HMFA hoping hospitals will match its $12M investment in affordable housing as means of improving health care

By Anjalee Khemlani
New Jersey | Nov 15, 2018 at 2:07 pm

Social determinants of health and population health are the two latest buzzwords in the health care community to define a key underlying problem. Simply put, where you live can have a direct link to your health.

The New Jersey Housing and Mortgage Finance Agency recently announced a $12 million innovation partnership program with hospitals, inviting hospitals to match the investment for affordable housing in their communities.

The partnership targets low-income individuals, who are often faced with the decision of paying bills or taking care of their health, and homeless patients, which are frequent visitors in the emergency room.

Both groups become a burden on hospitals for the low or unreimbursed cost of providing care.

The HMFA announcement marks a new way for the state to be involved in helping to curb health care costs.

The HMFA said it anticipates awarding three or four projects throughout the state. Each project would be provided funding of up to $4 million, which will also include the federal 4 percent Low Income Housing Tax Credit program.

A typical project, the HMFA said, would include 60 to 70 housing units — 10 of which would be set aside for low-income families — and commercial space for doctors, clinics or other uses.

New Jersey Hospital Association CEO and President Cathleen Bennett said housing, seen as a stability factor, has become a key focus of patient care in the health care community.

“No one entity can do it all alone,” Bennett said, when asked about why the state was taking this new step.

“Housing conditions affect population health. Supportive housing can … help reduce expensive hospital services.”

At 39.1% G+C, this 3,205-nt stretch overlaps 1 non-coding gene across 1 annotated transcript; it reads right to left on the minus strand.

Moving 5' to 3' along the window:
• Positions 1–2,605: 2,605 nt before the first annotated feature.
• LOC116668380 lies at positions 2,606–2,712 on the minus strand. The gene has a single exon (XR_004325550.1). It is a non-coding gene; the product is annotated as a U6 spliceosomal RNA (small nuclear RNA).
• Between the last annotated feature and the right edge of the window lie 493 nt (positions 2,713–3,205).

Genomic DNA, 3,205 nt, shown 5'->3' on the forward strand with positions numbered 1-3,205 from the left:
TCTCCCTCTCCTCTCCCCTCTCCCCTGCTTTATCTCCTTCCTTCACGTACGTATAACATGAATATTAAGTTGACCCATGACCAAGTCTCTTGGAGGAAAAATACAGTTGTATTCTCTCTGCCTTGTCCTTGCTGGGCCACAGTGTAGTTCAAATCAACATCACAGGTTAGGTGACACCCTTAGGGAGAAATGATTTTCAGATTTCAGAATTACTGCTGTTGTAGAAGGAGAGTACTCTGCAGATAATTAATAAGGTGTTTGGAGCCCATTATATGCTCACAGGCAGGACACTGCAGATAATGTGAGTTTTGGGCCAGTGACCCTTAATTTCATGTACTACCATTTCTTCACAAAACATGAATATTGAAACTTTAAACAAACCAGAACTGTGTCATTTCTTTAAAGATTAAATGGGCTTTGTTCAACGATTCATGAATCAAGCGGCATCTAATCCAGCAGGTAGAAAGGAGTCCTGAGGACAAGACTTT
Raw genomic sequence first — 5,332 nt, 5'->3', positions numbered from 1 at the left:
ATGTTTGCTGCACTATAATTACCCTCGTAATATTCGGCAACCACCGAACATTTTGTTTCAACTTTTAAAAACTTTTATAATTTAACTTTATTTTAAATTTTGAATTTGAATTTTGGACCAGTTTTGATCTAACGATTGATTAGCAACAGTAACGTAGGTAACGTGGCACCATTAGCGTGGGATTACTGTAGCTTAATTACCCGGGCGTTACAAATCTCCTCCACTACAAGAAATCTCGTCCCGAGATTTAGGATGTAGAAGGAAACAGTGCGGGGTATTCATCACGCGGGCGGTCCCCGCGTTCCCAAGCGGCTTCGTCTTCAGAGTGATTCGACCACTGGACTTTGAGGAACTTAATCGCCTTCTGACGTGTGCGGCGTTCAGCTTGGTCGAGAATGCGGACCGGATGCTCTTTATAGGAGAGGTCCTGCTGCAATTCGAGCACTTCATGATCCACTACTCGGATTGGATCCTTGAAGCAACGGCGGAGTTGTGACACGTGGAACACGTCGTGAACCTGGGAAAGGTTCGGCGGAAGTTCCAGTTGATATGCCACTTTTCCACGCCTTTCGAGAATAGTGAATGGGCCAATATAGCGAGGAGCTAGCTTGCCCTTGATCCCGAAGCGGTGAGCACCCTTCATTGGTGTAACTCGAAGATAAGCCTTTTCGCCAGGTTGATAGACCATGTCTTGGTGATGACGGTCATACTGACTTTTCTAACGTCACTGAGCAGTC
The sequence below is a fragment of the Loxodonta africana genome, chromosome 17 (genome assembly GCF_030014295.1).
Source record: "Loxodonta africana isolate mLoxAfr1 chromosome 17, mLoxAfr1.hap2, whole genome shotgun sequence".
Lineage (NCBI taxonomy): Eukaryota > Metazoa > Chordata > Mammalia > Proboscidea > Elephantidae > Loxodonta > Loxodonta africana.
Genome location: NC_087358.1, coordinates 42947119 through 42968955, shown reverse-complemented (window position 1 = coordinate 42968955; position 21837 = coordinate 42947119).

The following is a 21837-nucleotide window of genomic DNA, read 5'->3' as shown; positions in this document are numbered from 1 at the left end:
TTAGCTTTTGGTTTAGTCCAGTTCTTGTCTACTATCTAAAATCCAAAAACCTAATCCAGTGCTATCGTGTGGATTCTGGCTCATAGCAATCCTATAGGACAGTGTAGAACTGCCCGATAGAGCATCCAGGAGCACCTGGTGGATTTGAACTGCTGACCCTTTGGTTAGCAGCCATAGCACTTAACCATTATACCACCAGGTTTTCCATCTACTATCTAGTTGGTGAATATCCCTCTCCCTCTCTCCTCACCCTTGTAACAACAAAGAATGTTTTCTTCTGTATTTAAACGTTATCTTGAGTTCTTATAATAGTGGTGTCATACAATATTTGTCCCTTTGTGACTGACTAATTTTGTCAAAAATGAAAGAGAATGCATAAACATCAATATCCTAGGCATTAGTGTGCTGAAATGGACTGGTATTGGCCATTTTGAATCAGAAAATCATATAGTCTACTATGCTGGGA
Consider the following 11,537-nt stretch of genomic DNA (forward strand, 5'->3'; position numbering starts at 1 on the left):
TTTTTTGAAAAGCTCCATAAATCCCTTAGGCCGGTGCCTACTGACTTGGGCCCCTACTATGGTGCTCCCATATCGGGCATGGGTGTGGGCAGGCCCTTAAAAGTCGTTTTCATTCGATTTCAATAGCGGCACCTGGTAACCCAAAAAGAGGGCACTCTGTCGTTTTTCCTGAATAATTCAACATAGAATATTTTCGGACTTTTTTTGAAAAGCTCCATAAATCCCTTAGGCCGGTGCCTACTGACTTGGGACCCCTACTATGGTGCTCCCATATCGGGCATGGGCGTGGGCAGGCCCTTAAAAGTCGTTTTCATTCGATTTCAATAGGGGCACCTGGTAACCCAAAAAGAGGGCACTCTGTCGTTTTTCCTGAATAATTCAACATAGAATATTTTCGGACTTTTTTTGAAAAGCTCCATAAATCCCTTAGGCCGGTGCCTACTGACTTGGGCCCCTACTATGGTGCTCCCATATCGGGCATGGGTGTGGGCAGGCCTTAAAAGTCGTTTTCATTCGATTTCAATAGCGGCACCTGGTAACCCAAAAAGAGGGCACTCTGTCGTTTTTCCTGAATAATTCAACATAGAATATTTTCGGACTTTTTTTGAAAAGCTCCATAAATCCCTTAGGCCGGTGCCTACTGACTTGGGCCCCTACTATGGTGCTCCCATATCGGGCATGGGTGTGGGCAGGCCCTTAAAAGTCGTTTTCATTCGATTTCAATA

This theory of care is one the Camden Coalition of Healthcare Providers has been utilizing for some time.

Since implementing its Housing First program in 2015, the Camden Coalition has seen a 60 percent reduction in emergency room visits from housing enrollees.

The Camden Coalition worked with the state agencies to secure low-income housing vouchers and place homeless patients in them.

The HMFA program also will rely on vouchers, but how they will be applied remains to be seen.

“Housing vouchers accomplish one thing, that gets you into housing, and supportive housing takes it one step further and says, ‘What type of supports do you need around you?’” Bennett said.

Having someone help check health monitoring levels, prescription adherence, counseling services or weigh-ins for chronic conditions — those are all services can happen on-site, Bennett said.

Hudson County currently has a program that relies on a bridge between housing and hospitals, which has also been successful, according to NJHA.

“This isn’t something that a hospital can do on its own or a business can do on its own,” Bennett said.

Greater details will be revealed when the HMFA begins its RFP process, she said. That is when developers and hospitals can collaborate and determine how to implement the program.

Bennett said it is all part of a bigger-picture approach to care.

“If we want to have a strategy that ends homelessness, and we also want a strategy that helps to preserve our health care system today — because we are looking at the cost of those services — we need to work together to create the type of environment where those that need support to maintain them in housing and help maintain their contribution as members of the community that they need to work together,” she said.

Department of Health Commissioner Shereef Elnahal told ROI-NJ he also has been in conversations about the program with the HMFA and is encouraged by the willingness of the state to test the theory.

It remains to be seen if it is a sustainable model, and which hospitals are selected.

“It does cost money,” he said. “So, the ability to prove that it can ultimately yield a return on investment has been difficult up to this point.

“It’s possible that hospitals that just fall off the cliff of being reimbursed at the 96 percent level on charity care and yet see a number of patients that are self-pay because they don’t have insurance would be able to prove a financially-stable model around this.

“But the impetus, so far, has really been one of trying to help the sickest patients in the community and its encouraging to see the hospitals and the finance authority are interested in this.”

Anjalee Khemlani | akhemlani@roi-nj.com | AnjKhem